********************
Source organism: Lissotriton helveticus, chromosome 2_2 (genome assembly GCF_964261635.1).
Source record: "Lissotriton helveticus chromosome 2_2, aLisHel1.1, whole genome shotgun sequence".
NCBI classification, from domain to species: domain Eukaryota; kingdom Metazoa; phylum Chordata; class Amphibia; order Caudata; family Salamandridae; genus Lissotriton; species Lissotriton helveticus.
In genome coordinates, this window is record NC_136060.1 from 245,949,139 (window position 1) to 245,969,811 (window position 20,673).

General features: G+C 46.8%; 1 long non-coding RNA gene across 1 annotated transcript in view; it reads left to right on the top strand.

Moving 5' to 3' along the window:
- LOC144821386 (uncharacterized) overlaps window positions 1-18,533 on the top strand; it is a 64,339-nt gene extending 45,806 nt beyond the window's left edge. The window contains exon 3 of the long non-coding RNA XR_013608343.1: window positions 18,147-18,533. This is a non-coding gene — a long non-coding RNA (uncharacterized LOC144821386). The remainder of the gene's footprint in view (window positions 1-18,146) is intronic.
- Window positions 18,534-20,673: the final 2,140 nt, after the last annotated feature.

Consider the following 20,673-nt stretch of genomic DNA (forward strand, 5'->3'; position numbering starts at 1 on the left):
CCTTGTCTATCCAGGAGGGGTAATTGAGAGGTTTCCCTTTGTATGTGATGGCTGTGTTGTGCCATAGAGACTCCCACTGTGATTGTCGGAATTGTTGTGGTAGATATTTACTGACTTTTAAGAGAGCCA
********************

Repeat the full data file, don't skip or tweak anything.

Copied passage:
Source organism: Lissotriton helveticus, chromosome 2_2 (genome assembly GCF_964261635.1).
Source record: "Lissotriton helveticus chromosome 2_2, aLisHel1.1, whole genome shotgun sequence".
NCBI classification, from domain to species: domain Eukaryota; kingdom Metazoa; phylum Chordata; class Amphibia; order Caudata; family Salamandridae; genus Lissotriton; species Lissotriton helveticus.
In genome coordinates, this window is record NC_136060.1 from 245,949,139 (window position 1) to 245,969,811 (window position 20,673).

General features: G+C 46.8%; 1 long non-coding RNA gene across 1 annotated transcript in view; it reads left to right on the top strand.

Moving 5' to 3' along the window:
- LOC144821386 (uncharacterized) overlaps window positions 1-18,533 on the top strand; it is a 64,339-nt gene extending 45,806 nt beyond the window's left edge. The window contains exon 3 of the long non-coding RNA XR_013608343.1: window positions 18,147-18,533. This is a non-coding gene — a long non-coding RNA (uncharacterized LOC144821386). The remainder of the gene's footprint in view (window positions 1-18,146) is intronic.
- Window positions 18,534-20,673: the final 2,140 nt, after the last annotated feature.

Consider the following 20,673-nt stretch of genomic DNA (forward strand, 5'->3'; position numbering starts at 1 on the left):
CCTTGTCTATCCAGGAGGGGTAATTGAGAGGTTTCCCTTTGTATGTGATGGCTGTGTTGTGCCATAGAGACTCCCACTGTGATTGTCGGAATTGTTGTGGTAGATATTTACTGACTTTTAAGAGAGCCA